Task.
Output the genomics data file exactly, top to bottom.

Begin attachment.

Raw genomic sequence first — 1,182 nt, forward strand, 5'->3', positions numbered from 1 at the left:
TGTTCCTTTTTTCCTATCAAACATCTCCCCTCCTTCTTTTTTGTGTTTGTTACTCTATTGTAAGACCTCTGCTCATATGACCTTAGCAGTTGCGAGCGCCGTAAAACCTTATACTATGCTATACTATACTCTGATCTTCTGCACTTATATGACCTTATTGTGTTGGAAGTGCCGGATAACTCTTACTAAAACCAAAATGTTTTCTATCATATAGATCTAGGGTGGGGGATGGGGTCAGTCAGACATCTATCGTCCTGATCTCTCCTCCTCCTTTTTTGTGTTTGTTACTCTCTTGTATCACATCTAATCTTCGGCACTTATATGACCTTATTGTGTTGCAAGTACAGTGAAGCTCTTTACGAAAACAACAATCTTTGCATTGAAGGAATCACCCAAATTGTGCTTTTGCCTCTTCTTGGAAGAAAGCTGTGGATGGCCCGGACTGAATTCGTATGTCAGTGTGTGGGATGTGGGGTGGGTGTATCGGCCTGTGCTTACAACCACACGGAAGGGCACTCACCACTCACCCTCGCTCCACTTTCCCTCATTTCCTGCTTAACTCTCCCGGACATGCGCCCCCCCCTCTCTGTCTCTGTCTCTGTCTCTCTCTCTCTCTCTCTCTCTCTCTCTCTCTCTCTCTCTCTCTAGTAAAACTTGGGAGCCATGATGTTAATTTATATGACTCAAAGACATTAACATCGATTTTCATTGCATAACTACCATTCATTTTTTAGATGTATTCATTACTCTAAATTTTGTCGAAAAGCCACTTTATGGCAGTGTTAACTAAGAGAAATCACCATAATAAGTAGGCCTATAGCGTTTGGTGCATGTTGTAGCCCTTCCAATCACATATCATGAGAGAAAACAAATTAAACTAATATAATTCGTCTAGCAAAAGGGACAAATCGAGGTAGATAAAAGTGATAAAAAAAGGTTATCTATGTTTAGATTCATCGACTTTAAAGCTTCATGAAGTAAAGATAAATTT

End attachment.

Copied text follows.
Raw genomic sequence first — 1,182 nt, forward strand, 5'->3', positions numbered from 1 at the left:
TGTTCCTTTTTTCCTATCAAACATCTCCCCTCCTTCTTTTTTGTGTTTGTTACTCTATTGTAAGACCTCTGCTCATATGACCTTAGCAGTTGCGAGCGCCGTAAAACCTTATACTATGCTATACTATACTCTGATCTTCTGCACTTATATGACCTTATTGTGTTGGAAGTGCCGGATAACTCTTACTAAAACCAAAATGTTTTCTATCATATAGATCTAGGGTGGGGGATGGGGTCAGTCAGACATCTATCGTCCTGATCTCTCCTCCTCCTTTTTTGTGTTTGTTACTCTCTTGTATCACATCTAATCTTCGGCACTTATATGACCTTATTGTGTTGCAAGTACAGTGAAGCTCTTTACGAAAACAACAATCTTTGCATTGAAGGAATCACCCAAATTGTGCTTTTGCCTCTTCTTGGAAGAAAGCTGTGGATGGCCCGGACTGAATTCGTATGTCAGTGTGTGGGATGTGGGGTGGGTGTATCGGCCTGTGCTTACAACCACACGGAAGGGCACTCACCACTCACCCTCGCTCCACTTTCCCTCATTTCCTGCTTAACTCTCCCGGACATGCGCCCCCCCCTCTCTGTCTCTGTCTCTGTCTCTCTCTCTCTCTCTCTCTCTCTCTCTCTCTCTCTCTCTCTCTAGTAAAACTTGGGAGCCATGATGTTAATTTATATGACTCAAAGACATTAACATCGATTTTCATTGCATAACTACCATTCATTTTTTAGATGTATTCATTACTCTAAATTTTGTCGAAAAGCCACTTTATGGCAGTGTTAACTAAGAGAAATCACCATAATAAGTAGGCCTATAGCGTTTGGTGCATGTTGTAGCCCTTCCAATCACATATCATGAGAGAAAACAAATTAAACTAATATAATTCGTCTAGCAAAAGGGACAAATCGAGGTAGATAAAAGTGATAAAAAAAGGTTATCTATGTTTAGATTCATCGACTTTAAAGCTTCATGAAGTAAAGATAAATTT